US wants upper hand in battling high-tech bad guys

4G cell phone, cloud computing, VoIP forensics target of US Department of Justice call for action

The US Department of Justice this week said it was looking to boost the research and development of technology that could bring new forensic tools for digital evidence gathering.

The DoJ's research and development arm, the National Institute of Justice (NIJ) said it was particularly interested in tools targeting forensic tools for mobile cellular devices; cloud computing environments; VoIP communication and vehicle computer systems.

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An article by my colleague Tim Greene earlier this year stated: Non-traditional communications devices such as smartphones and game consoles pose a particular problem to law enforcement agencies trying to milk them for forensic data that reveals criminal activity.  "Forensic tools for cell phones are in their infancy," says Stephen Riley, a forensic examiner with the FBI's Computer Analysis and Response Team. "There's lots of different carriers, different phones, different cables - just try to keep up."

Smartphones can communicate via SMS, MMS, mobile e-mail, mobile internet access, VoIP and traditional cellular voice networks, Riley says, making each machine a potential treasure trove of information but also a nightmare maze of possible proprietary technologies to unlock it.

That's where the need for these sorts of research projects come from.  In the DoJ's case, from its request document, the agency is looking for the following:

Forensic Tools for Mobile Cellular Devices: Digital forensic tools used to process evidence from cell phones acquire data from specific locations in the data storage space in the phone's subscriber identity module (SIM) card. Essentially, the tools are designed to "search" where data with forensic value is expected to be found. This is problematic from a forensic perspective, because data with forensic value can in fact be hidden in other file locations. This problem will grow more acute with the introduction of 4G cell phones. These phones will provide increased data storage capability, while maintaining or reducing the size of the phone, by maximizing the use of the available data storage space. As a result, some of the data storage areas that were not forensically relevant, and which current forensic tools ignore, may become forensically relevant. NIJ seeks proposals for research and technology development leading to the introduction into practice of forensic tools that can search all the file storage spaces of both 4G and earlier generation cell phones for data with forensic value.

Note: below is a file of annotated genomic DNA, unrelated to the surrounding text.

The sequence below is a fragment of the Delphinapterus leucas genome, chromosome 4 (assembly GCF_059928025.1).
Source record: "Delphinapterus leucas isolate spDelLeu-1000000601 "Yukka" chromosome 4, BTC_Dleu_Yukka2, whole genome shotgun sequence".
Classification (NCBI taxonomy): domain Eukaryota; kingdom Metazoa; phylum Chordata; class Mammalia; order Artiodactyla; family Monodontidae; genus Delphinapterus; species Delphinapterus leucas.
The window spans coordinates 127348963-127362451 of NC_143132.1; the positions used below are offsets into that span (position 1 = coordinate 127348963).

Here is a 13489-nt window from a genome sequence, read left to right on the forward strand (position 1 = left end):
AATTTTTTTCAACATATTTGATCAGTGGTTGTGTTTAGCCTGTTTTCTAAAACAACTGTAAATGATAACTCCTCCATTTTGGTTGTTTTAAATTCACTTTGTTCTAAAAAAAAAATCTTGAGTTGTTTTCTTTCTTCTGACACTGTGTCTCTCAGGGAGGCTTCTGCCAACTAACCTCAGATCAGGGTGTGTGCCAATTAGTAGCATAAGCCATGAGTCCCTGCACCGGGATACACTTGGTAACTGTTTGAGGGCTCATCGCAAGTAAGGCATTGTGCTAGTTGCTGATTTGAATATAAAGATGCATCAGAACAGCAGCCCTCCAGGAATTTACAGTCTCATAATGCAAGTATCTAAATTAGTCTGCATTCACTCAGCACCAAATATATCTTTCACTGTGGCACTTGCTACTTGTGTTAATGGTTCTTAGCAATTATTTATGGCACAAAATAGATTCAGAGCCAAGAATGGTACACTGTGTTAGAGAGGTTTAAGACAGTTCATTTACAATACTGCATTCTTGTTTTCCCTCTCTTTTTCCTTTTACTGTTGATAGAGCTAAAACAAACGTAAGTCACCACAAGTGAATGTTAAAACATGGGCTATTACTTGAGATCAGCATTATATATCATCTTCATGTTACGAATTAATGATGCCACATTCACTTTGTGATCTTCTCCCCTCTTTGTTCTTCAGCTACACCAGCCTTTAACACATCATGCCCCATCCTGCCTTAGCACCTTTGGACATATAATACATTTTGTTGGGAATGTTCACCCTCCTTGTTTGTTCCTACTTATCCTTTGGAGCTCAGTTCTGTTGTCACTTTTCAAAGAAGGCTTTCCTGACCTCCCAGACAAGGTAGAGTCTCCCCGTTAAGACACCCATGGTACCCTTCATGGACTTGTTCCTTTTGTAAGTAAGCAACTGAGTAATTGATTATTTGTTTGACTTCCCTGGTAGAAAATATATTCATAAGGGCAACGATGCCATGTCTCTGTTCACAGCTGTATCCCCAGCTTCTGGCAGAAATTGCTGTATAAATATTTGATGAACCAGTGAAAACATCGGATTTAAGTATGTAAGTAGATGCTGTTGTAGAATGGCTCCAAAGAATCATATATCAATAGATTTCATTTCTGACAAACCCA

Data Forensics in the Cloud Computing Environment: Internet-based or Cloud computing is a means of accessing computing resources with minimal infrastructure investment. The accessing of applications and storing of data through the Internet, rather than on the hard drive of a local computer or server, which is what characterizes Cloud computing, is challenging from a forensic perspective. One challenge is that if an application is accessed through the Internet, temporary files with forensic value that would traditionally have been stored on a computer hard drive will be stored within a virtual environment and lost when the user closes the application. With data residing on external servers, the ability to demonstrate that the data obtained is uncompromised also becomes more problematic. NIJ seeks proposals for research and technology development leading to the introduction into practice of forensic tools that can overcome the challenges of the Cloud computing environment. This includes proposals for the demonstration and evaluation of existing forensic tools that can overcome these challenges.

Forensic Tools for VoIP communications: There is a need for forensic tools to extract data with forensic value from computers used for Internet-based telephony, such as call-log data. NIJ seeks proposal for research and technology development leading to the introduction into practice of such tools. This includes proposals for the demonstration and evaluation of existing forensic tools that can meet this need.

Forensic Tools for Vehicle Computer Systems: Computers have become an integral component of motor vehicles, including event data recorders (EDRs), or "black boxes," which can be used for accident investigation. NIJ seeks proposals for research and technology development leading to the introduction into practice of forensic tools that can extract data with probative value for criminal justice purposes from the computer systems of vehicles with and without an EDR. This includes proposals for the demonstration and evaluation of existing forensic tools that currently address this need.

The NIJ said funding for research or development projects rarely exceeds $500,000 annually, though total funding for projects requiring multiple years to complete has exceeded $1 million in some cases.

Follow Michael Cooney on Twitter: nwwlayer8  

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